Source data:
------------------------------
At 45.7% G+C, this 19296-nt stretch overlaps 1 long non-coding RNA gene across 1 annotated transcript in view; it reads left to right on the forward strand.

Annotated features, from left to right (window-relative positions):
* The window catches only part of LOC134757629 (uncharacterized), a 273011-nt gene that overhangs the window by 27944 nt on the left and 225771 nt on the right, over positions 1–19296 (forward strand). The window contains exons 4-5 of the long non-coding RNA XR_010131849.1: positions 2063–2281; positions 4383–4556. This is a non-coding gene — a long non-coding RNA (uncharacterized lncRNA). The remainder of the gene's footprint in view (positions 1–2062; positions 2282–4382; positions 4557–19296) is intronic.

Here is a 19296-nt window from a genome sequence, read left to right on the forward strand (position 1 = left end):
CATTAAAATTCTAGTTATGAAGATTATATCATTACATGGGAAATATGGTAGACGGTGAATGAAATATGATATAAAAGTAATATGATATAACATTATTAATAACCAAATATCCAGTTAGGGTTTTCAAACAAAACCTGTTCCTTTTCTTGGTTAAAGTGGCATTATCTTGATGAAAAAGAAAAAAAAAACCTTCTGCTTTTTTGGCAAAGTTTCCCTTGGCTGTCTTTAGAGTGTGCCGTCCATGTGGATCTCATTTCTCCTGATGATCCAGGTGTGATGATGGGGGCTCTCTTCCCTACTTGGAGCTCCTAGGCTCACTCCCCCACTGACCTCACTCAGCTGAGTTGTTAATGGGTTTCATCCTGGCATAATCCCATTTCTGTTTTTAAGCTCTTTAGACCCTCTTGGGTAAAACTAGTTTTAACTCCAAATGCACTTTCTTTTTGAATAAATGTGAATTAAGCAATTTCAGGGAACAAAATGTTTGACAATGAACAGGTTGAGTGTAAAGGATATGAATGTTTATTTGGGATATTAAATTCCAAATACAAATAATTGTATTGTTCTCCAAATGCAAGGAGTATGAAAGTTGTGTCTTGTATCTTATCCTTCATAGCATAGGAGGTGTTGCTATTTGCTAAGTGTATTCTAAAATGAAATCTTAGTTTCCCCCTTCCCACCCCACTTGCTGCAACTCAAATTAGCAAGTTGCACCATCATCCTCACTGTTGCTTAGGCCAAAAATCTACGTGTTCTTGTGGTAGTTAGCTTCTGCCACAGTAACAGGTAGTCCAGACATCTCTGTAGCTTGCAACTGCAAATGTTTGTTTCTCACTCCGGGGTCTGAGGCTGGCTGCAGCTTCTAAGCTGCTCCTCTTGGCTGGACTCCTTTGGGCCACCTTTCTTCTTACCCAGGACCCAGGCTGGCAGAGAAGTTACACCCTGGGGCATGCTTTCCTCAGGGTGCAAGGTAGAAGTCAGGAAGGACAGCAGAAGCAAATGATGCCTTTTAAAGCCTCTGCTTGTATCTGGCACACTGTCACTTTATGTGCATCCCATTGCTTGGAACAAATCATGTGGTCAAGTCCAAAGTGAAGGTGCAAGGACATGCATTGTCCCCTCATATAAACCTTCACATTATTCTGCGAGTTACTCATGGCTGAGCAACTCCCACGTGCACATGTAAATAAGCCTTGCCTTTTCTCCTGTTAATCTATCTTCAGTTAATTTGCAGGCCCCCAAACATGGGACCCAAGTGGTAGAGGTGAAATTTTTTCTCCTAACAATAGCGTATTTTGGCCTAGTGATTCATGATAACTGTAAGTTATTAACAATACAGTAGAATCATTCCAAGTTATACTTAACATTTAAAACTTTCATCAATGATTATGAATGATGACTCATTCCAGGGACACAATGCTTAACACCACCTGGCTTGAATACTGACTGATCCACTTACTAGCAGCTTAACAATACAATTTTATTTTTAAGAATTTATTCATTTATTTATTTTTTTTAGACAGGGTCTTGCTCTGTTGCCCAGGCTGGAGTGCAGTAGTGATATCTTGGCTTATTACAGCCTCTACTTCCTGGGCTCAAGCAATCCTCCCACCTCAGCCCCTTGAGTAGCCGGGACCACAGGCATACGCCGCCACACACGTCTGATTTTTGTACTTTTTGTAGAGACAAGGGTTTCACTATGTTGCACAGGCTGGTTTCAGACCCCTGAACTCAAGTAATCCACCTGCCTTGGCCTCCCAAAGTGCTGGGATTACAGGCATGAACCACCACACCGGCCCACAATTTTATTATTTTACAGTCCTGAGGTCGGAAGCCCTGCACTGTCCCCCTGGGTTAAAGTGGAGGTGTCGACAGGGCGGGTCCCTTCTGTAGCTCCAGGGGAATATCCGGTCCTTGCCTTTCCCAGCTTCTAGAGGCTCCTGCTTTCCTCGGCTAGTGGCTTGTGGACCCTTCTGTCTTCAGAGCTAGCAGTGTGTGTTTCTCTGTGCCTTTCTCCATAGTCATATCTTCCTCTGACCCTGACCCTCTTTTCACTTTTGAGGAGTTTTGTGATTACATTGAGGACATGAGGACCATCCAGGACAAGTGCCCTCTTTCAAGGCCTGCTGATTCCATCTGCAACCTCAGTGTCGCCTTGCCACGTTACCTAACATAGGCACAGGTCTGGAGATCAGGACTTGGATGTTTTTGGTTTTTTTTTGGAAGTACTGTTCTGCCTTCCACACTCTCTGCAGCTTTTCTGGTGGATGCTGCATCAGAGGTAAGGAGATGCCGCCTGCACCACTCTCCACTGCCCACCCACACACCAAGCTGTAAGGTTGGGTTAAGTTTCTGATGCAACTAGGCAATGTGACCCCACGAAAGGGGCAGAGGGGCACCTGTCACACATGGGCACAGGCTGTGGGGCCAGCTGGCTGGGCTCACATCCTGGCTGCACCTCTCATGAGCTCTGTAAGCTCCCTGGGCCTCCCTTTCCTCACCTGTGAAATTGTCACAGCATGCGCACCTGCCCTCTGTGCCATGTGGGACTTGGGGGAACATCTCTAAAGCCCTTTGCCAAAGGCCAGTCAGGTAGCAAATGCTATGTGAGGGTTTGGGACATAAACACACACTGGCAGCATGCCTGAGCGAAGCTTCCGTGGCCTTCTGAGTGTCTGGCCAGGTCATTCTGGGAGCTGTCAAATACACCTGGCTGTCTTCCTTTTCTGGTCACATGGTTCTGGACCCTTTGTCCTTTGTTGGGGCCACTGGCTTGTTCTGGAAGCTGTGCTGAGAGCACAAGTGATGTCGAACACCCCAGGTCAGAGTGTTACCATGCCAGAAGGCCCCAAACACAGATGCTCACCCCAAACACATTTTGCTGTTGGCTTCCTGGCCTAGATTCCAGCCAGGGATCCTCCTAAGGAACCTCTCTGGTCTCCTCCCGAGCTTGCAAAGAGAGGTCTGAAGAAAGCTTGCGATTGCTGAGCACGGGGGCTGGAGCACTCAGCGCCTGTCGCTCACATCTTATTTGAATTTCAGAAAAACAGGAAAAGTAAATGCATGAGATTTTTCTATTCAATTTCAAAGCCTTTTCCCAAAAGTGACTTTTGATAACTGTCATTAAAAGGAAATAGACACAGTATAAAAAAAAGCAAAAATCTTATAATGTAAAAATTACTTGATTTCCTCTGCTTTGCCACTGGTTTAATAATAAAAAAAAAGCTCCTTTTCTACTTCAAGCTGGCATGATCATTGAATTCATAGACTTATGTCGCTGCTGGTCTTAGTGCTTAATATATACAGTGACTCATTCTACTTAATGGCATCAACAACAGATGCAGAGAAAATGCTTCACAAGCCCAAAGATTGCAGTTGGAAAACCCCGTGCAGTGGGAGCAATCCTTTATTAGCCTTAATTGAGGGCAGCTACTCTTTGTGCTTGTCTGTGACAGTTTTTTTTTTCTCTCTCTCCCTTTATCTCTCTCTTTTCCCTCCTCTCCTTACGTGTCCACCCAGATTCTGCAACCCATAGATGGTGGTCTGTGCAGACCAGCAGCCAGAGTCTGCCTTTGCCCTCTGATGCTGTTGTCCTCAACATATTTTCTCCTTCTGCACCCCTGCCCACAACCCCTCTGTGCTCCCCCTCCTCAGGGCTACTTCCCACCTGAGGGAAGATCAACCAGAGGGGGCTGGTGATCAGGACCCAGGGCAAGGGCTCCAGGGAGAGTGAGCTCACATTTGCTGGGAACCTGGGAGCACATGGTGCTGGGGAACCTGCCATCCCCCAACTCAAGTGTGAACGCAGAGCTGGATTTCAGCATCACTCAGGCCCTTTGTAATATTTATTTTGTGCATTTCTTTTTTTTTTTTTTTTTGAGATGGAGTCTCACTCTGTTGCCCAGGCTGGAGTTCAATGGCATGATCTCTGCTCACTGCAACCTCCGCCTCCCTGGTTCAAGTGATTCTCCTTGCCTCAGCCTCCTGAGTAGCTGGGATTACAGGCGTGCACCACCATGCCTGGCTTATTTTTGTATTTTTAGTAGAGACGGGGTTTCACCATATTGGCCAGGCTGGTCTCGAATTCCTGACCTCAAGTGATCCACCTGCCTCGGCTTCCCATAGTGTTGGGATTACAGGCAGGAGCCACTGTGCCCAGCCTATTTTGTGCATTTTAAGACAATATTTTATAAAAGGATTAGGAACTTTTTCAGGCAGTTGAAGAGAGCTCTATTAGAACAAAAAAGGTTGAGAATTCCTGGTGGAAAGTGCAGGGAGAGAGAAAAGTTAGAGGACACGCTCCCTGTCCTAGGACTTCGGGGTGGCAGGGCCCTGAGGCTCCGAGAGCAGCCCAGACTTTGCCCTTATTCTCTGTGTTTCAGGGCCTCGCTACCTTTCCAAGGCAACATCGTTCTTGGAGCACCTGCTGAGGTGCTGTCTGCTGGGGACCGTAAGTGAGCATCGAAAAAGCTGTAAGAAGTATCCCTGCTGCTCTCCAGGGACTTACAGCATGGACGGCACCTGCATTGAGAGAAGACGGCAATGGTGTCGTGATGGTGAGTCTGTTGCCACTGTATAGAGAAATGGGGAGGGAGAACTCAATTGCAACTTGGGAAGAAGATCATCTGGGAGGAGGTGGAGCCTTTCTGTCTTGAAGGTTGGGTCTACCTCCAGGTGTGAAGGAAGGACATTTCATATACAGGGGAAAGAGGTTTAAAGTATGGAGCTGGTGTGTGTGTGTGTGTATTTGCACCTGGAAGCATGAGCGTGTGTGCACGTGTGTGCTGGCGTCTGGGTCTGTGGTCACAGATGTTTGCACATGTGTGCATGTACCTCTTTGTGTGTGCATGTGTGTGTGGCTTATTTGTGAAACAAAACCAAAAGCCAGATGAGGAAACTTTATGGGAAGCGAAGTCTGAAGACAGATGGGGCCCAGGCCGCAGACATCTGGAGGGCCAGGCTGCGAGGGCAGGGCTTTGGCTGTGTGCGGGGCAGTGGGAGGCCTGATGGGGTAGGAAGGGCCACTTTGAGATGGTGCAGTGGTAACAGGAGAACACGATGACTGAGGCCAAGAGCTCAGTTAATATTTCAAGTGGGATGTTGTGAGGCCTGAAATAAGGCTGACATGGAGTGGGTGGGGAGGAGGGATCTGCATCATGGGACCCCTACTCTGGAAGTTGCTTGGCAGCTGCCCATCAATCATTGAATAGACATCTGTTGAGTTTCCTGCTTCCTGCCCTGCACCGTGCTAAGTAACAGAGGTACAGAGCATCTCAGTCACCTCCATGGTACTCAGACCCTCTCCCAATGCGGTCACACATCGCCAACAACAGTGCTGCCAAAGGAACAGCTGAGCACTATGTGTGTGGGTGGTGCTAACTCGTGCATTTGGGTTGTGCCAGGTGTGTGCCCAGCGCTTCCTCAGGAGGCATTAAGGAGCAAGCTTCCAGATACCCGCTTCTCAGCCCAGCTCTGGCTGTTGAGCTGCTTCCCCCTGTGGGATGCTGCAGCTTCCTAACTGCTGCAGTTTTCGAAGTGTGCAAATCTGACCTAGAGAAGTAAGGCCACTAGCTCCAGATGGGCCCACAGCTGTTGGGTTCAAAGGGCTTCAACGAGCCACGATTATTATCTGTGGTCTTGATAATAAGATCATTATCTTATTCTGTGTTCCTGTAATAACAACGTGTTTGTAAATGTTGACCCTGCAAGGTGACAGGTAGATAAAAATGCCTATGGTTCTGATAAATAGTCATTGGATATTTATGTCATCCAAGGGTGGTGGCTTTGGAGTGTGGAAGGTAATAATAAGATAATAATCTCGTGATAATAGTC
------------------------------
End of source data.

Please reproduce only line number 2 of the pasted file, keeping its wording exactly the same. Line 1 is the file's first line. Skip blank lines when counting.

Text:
Annotated features, from left to right (window-relative positions):